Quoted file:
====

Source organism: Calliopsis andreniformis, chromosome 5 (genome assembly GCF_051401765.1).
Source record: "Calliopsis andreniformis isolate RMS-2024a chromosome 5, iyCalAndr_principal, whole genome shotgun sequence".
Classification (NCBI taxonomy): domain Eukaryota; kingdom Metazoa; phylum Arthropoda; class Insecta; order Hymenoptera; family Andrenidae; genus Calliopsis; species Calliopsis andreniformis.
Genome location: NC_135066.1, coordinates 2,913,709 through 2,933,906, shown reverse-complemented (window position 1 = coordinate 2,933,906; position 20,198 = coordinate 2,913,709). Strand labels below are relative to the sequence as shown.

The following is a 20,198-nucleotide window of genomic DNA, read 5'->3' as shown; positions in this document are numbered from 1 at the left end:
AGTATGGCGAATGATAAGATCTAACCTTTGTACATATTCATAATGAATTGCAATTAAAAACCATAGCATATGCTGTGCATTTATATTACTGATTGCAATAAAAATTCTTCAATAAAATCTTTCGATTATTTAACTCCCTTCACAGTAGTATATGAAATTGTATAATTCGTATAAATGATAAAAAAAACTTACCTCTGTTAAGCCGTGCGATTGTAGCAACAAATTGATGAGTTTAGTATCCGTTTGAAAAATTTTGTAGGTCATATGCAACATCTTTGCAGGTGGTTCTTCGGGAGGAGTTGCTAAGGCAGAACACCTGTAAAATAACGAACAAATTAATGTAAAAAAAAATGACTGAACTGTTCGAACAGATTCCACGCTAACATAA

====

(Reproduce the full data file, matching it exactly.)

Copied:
Source organism: Calliopsis andreniformis, chromosome 5 (genome assembly GCF_051401765.1).
Source record: "Calliopsis andreniformis isolate RMS-2024a chromosome 5, iyCalAndr_principal, whole genome shotgun sequence".
Classification (NCBI taxonomy): domain Eukaryota; kingdom Metazoa; phylum Arthropoda; class Insecta; order Hymenoptera; family Andrenidae; genus Calliopsis; species Calliopsis andreniformis.
Genome location: NC_135066.1, coordinates 2,913,709 through 2,933,906, shown reverse-complemented (window position 1 = coordinate 2,933,906; position 20,198 = coordinate 2,913,709). Strand labels below are relative to the sequence as shown.

The following is a 20,198-nucleotide window of genomic DNA, read 5'->3' as shown; positions in this document are numbered from 1 at the left end:
AGTATGGCGAATGATAAGATCTAACCTTTGTACATATTCATAATGAATTGCAATTAAAAACCATAGCATATGCTGTGCATTTATATTACTGATTGCAATAAAAATTCTTCAATAAAATCTTTCGATTATTTAACTCCCTTCACAGTAGTATATGAAATTGTATAATTCGTATAAATGATAAAAAAAACTTACCTCTGTTAAGCCGTGCGATTGTAGCAACAAATTGATGAGTTTAGTATCCGTTTGAAAAATTTTGTAGGTCATATGCAACATCTTTGCAGGTGGTTCTTCGGGAGGAGTTGCTAAGGCAGAACACCTGTAAAATAACGAACAAATTAATGTAAAAAAAAATGACTGAACTGTTCGAACAGATTCCACGCTAACATAA